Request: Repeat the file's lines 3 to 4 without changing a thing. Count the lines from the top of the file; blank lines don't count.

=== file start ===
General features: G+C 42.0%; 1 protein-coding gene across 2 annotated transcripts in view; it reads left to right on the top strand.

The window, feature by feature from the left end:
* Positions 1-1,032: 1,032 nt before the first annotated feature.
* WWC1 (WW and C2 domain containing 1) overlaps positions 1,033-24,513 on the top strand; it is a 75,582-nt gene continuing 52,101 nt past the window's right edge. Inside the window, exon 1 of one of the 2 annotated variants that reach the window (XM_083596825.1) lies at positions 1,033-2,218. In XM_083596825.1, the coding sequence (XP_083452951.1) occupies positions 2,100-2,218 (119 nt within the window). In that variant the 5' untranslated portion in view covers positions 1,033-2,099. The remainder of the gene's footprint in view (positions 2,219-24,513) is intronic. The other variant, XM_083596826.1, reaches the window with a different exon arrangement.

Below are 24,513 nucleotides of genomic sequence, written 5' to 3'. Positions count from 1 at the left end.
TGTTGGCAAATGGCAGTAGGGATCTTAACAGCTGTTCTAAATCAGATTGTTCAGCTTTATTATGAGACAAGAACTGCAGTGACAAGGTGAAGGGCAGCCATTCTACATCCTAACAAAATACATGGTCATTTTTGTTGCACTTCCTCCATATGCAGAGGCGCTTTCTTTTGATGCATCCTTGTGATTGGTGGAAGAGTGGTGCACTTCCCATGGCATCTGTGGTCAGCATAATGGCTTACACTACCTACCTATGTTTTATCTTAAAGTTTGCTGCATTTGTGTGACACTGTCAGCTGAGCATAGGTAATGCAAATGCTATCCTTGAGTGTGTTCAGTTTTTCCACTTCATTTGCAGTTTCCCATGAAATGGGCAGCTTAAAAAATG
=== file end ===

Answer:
* Positions 1-1,032: 1,032 nt before the first annotated feature.
* WWC1 (WW and C2 domain containing 1) overlaps positions 1,033-24,513 on the top strand; it is a 75,582-nt gene continuing 52,101 nt past the window's right edge. Inside the window, exon 1 of one of the 2 annotated variants that reach the window (XM_083596825.1) lies at positions 1,033-2,218. In XM_083596825.1, the coding sequence (XP_083452951.1) occupies positions 2,100-2,218 (119 nt within the window). In that variant the 5' untranslated portion in view covers positions 1,033-2,099. The remainder of the gene's footprint in view (positions 2,219-24,513) is intronic. The other variant, XM_083596826.1, reaches the window with a different exon arrangement.